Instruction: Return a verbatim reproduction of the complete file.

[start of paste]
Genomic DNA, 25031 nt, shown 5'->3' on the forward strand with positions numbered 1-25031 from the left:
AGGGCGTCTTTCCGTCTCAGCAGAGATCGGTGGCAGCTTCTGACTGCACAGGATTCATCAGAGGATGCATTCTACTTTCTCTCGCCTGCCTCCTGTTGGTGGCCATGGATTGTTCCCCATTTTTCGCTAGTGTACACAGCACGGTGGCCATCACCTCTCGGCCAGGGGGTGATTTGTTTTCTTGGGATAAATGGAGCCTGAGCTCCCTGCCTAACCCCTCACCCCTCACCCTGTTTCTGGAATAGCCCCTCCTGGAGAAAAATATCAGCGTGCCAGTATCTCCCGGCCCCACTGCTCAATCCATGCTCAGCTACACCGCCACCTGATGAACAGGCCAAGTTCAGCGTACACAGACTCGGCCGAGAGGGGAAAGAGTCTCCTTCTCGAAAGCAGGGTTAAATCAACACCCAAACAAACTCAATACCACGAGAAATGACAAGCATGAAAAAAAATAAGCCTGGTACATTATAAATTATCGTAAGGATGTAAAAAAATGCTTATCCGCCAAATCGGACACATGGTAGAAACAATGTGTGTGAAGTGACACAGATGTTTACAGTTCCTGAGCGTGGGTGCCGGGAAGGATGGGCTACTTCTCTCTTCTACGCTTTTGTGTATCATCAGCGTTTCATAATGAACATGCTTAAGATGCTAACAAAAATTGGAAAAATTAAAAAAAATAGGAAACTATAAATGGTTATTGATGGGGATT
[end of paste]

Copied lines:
Genomic DNA, 25031 nt, shown 5'->3' on the forward strand with positions numbered 1-25031 from the left:
AGGGCGTCTTTCCGTCTCAGCAGAGATCGGTGGCAGCTTCTGACTGCACAGGATTCATCAGAGGATGCATTCTACTTTCTCTCGCCTGCCTCCTGTTGGTGGCCATGGATTGTTCCCCATTTTTCGCTAGTGTACACAGCACGGTGGCCATCACCTCTCGGCCAGGGGGTGATTTGTTTTCTTGGGATAAATGGAGCCTGAGCTCCCTGCCTAACCCCTCACCCCTCACCCTGTTTCTGGAATAGCCCCTCCTGGAGAAAAATATCAGCGTGCCAGTATCTCCCGGCCCCACTGCTCAATCCATGCTCAGCTACACCGCCACCTGATGAACAGGCCAAGTTCAGCGTACACAGACTCGGCCGAGAGGGGAAAGAGTCTCCTTCTCGAAAGCAGGGTTAAATCAACACCCAAACAAACTCAATACCACGAGAAATGACAAGCATGAAAAAAAATAAGCCTGGTACATTATAAATTATCGTAAGGATGTAAAAAAATGCTTATCCGCCAAATCGGACACATGGTAGAAACAATGTGTGTGAAGTGACACAGATGTTTACAGTTCCTGAGCGTGGGTGCCGGGAAGGATGGGCTACTTCTCTCTTCTACGCTTTTGTGTATCATCAGCGTTTCATAATGAACATGCTTAAGATGCTAACAAAAATTGGAAAAATTAAAAAAAATAGGAAACTATAAATGGTTATTGATGGGGATT